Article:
The U.S. Cybersecurity and Infrastructure Security Agency (CISA) said it’s “seeing ongoing scanning of vulnerable systems, which is expected to accelerate, likely leading to exploitation,” urging “organizations to patch their servers immediately if they haven’t already.”
CVE-2021-42013 is a new vulnerability being identified and building upon CVE-2021-41773, a flaw that impacts Apache web servers running version 2.4.49 and involves a path normalization bug that could enable an adversary to access and view arbitrary files stored on a vulnerable Apache server. The exploit is thought to be addressed in version 2.4.50 of Apache2. However, a day after the patches were released, it was proved that the weakness could be abused to gain remote code execution if the “mod_cgi” module was loaded. The configuration “require all denied” was absent, prompting Apache to issue emergency updates.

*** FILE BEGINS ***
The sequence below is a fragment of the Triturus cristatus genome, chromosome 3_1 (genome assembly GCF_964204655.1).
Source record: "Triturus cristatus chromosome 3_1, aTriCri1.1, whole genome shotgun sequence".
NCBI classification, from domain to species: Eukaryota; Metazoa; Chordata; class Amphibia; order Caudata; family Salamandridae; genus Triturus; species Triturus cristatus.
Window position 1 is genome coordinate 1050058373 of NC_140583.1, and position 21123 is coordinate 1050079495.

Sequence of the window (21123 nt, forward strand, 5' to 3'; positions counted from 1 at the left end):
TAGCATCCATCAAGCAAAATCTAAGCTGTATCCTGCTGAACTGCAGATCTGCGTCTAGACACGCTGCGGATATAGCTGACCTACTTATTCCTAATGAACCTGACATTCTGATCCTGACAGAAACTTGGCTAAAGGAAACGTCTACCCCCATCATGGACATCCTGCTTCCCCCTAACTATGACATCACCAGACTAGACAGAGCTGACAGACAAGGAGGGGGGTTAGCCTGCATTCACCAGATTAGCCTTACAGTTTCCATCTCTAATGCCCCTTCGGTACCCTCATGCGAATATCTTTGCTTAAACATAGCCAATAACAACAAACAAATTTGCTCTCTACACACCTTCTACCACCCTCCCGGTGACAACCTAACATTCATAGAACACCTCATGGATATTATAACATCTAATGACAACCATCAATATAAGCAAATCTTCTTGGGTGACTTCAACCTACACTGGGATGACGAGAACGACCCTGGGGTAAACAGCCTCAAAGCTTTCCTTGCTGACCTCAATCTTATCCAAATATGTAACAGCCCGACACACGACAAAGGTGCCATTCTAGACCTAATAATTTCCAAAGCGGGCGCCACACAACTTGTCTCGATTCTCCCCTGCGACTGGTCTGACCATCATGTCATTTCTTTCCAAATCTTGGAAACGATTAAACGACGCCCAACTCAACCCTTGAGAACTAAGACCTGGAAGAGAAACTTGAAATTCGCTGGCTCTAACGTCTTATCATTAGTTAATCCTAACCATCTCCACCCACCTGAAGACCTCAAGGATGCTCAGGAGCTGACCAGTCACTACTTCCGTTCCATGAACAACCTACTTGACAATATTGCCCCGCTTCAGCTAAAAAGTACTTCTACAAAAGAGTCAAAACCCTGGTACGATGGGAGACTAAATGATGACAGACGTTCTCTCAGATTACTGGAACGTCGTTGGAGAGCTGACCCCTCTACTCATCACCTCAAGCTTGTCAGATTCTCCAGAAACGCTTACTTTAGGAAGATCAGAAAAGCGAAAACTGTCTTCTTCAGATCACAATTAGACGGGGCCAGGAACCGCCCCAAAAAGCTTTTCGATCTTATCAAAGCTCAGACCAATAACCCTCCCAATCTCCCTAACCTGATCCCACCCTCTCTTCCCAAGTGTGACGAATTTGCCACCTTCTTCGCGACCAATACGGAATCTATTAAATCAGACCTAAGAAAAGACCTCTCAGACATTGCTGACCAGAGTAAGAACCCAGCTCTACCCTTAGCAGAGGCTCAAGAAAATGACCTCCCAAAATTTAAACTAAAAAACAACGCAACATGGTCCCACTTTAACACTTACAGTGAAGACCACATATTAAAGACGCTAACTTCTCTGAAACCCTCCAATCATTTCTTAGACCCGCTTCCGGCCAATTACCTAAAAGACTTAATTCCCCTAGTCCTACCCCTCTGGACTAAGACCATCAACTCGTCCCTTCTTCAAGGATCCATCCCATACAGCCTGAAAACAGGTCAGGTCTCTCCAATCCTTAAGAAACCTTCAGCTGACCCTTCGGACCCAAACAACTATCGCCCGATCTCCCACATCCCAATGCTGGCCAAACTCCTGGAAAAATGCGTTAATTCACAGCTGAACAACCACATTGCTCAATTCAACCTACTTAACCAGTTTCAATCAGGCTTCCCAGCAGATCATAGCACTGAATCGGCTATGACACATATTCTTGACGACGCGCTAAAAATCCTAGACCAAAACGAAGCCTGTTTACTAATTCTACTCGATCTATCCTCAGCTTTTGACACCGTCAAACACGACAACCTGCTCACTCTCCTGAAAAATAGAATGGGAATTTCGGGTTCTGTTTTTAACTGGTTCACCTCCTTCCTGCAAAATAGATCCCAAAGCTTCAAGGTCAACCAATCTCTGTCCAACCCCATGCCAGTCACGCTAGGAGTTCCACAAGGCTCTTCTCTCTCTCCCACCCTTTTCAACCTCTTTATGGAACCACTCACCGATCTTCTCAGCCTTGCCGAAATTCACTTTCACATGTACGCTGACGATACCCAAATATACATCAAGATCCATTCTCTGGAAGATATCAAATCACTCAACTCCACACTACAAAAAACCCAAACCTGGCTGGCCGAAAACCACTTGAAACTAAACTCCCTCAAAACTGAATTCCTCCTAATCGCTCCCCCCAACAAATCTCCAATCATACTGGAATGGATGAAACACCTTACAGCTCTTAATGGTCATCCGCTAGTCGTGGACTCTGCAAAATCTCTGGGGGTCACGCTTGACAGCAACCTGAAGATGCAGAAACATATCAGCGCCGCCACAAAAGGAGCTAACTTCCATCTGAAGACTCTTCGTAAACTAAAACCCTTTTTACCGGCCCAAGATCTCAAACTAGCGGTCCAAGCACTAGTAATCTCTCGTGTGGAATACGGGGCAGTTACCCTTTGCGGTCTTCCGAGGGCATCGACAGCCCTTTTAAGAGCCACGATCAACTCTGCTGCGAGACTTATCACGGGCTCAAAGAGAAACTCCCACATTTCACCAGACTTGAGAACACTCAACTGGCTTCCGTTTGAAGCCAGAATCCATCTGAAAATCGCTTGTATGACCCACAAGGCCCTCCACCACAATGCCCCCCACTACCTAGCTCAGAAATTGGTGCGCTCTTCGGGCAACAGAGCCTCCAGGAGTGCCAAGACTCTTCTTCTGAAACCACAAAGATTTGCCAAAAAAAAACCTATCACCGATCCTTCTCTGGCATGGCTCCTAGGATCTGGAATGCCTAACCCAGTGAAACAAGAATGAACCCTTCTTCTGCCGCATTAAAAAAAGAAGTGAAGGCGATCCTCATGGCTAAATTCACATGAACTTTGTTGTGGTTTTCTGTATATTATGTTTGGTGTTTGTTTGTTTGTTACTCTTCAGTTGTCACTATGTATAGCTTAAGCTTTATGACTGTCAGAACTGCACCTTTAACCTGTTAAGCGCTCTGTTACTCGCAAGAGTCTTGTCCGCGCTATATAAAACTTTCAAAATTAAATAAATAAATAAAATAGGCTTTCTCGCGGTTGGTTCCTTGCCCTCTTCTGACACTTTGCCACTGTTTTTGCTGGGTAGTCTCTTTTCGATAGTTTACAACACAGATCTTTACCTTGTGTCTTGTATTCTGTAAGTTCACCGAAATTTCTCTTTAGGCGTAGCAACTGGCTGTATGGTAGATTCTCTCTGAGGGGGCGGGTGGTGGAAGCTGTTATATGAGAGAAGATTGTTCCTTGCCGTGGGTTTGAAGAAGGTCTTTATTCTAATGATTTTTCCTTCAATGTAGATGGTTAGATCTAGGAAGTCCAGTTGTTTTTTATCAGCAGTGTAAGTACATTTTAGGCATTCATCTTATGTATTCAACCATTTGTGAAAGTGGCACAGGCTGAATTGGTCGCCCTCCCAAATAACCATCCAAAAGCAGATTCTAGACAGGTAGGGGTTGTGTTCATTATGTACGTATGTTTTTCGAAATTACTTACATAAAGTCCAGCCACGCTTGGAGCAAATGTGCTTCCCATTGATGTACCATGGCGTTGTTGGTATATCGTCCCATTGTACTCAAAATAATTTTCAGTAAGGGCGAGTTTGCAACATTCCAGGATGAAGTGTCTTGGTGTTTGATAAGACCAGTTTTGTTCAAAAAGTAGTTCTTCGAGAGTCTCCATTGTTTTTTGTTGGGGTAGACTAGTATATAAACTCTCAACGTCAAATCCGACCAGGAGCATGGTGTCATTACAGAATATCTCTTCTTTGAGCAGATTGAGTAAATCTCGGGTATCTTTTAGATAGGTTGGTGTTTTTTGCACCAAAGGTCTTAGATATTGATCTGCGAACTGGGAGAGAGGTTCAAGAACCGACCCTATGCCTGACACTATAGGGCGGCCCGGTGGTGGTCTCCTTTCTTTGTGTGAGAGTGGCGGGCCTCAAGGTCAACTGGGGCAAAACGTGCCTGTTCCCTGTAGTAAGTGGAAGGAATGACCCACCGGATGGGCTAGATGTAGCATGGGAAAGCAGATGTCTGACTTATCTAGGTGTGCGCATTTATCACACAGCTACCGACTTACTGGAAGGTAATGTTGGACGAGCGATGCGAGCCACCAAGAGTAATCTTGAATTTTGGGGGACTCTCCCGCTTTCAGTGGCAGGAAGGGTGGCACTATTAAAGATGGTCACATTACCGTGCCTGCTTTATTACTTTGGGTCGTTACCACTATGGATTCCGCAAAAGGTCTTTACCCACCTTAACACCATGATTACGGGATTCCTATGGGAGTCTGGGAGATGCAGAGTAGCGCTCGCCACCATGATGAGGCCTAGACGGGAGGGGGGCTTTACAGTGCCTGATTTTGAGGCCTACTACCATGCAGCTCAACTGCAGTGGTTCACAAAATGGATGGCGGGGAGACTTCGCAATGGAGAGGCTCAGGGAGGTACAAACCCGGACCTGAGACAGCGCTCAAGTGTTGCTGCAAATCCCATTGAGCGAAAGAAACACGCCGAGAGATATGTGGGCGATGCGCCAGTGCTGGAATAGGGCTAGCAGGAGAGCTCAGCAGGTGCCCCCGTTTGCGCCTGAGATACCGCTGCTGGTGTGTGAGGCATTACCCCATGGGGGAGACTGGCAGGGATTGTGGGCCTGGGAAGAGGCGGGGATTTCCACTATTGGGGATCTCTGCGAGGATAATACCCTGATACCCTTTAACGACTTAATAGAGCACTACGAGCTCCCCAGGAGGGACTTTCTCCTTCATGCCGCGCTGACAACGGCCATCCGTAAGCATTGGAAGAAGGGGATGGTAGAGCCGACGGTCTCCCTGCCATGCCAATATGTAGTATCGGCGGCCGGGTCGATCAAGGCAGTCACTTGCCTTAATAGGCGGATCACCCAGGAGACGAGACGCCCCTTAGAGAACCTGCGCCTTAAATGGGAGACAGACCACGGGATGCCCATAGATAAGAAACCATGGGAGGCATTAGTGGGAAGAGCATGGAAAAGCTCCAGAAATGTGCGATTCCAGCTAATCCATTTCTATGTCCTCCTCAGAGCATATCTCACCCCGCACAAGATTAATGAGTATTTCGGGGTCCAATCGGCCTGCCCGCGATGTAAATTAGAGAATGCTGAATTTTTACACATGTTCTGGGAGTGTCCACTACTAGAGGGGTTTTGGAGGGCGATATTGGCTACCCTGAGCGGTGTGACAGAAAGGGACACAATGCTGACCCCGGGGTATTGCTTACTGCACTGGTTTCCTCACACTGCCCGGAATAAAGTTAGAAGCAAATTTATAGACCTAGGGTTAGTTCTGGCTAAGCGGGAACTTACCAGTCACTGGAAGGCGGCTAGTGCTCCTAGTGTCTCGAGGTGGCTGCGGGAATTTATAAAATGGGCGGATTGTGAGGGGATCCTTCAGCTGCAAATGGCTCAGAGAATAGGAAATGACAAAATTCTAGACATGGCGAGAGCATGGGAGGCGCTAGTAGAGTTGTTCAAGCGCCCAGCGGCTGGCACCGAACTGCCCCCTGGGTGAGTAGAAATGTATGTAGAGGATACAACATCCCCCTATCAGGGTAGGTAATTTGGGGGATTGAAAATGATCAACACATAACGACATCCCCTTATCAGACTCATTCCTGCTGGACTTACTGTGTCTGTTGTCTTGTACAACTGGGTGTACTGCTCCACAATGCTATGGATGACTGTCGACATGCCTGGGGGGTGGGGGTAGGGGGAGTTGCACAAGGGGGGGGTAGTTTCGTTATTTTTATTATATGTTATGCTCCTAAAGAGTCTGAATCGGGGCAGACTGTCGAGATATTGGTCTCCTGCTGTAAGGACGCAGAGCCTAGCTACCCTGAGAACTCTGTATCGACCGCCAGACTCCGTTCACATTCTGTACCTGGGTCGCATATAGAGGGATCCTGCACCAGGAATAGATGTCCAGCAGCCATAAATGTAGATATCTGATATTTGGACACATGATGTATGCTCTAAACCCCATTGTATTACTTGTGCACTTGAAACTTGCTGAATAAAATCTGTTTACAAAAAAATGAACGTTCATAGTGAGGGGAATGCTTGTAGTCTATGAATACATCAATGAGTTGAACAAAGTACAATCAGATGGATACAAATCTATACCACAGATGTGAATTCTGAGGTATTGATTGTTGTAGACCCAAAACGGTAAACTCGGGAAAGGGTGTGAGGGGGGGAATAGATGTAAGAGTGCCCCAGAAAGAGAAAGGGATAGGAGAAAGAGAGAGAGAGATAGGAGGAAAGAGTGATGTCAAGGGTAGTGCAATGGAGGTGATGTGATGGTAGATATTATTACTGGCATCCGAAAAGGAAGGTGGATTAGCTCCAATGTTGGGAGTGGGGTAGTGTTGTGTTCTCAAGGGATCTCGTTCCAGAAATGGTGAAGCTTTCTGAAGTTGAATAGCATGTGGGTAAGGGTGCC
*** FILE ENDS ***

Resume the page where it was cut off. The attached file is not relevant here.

The fix for CVE-2021-41773 in Apache HTTP Server 2.4.50 was not adequate. An attacker could use a path traversal attack to map URLs to files outside the directories configured by Alias-like directives,” the company noted in an advisory. “If files outside of these directories are not protected by the usual default configuration ‘require all denied,’ these requests can succeed. If CGI scripts are also enabled for these aliased paths, this could allow for remote code execution.”
The Apache Software Foundation credited Juan Escobar from Dreamlab Technologies, Fernando Muñoz from NULL Life CTF Team, and Shungo Kumasaka for reporting the vulnerability. In light of active exploitation, users should update to the latest version (2.4.51) to mitigate the risk associated with the flaw.
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